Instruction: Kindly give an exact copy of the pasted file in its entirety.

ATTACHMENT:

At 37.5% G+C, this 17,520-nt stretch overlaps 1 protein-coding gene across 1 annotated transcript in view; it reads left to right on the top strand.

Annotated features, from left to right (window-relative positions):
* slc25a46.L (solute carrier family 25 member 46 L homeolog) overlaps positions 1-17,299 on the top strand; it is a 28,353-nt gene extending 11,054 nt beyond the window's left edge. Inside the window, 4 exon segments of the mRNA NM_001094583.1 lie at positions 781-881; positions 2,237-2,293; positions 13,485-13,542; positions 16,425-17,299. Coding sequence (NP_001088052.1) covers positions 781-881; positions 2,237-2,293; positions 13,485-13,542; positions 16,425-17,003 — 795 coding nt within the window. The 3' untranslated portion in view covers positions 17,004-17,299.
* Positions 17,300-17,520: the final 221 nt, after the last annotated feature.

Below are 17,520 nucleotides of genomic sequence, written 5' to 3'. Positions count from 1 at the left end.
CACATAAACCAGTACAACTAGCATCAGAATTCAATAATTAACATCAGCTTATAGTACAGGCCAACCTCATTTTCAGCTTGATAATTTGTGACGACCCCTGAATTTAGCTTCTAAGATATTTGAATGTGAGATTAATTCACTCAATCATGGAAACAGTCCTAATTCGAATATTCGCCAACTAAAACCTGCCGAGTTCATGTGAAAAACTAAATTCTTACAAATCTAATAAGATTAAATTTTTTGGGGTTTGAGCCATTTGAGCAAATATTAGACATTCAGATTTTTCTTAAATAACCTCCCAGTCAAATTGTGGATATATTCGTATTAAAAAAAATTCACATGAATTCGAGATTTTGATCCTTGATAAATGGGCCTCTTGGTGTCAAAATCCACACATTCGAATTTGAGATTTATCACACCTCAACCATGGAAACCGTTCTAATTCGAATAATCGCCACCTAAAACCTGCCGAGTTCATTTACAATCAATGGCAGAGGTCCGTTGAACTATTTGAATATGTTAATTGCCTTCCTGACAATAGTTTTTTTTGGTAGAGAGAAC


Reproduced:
At 37.5% G+C, this 17,520-nt stretch overlaps 1 protein-coding gene across 1 annotated transcript in view; it reads left to right on the top strand.

Annotated features, from left to right (window-relative positions):
* slc25a46.L (solute carrier family 25 member 46 L homeolog) overlaps positions 1-17,299 on the top strand; it is a 28,353-nt gene extending 11,054 nt beyond the window's left edge. Inside the window, 4 exon segments of the mRNA NM_001094583.1 lie at positions 781-881; positions 2,237-2,293; positions 13,485-13,542; positions 16,425-17,299. Coding sequence (NP_001088052.1) covers positions 781-881; positions 2,237-2,293; positions 13,485-13,542; positions 16,425-17,003 — 795 coding nt within the window. The 3' untranslated portion in view covers positions 17,004-17,299.
* Positions 17,300-17,520: the final 221 nt, after the last annotated feature.

Below are 17,520 nucleotides of genomic sequence, written 5' to 3'. Positions count from 1 at the left end.
CACATAAACCAGTACAACTAGCATCAGAATTCAATAATTAACATCAGCTTATAGTACAGGCCAACCTCATTTTCAGCTTGATAATTTGTGACGACCCCTGAATTTAGCTTCTAAGATATTTGAATGTGAGATTAATTCACTCAATCATGGAAACAGTCCTAATTCGAATATTCGCCAACTAAAACCTGCCGAGTTCATGTGAAAAACTAAATTCTTACAAATCTAATAAGATTAAATTTTTTGGGGTTTGAGCCATTTGAGCAAATATTAGACATTCAGATTTTTCTTAAATAACCTCCCAGTCAAATTGTGGATATATTCGTATTAAAAAAAATTCACATGAATTCGAGATTTTGATCCTTGATAAATGGGCCTCTTGGTGTCAAAATCCACACATTCGAATTTGAGATTTATCACACCTCAACCATGGAAACCGTTCTAATTCGAATAATCGCCACCTAAAACCTGCCGAGTTCATTTACAATCAATGGCAGAGGTCCGTTGAACTATTTGAATATGTTAATTGCCTTCCTGACAATAGTTTTTTTTGGTAGAGAGAAC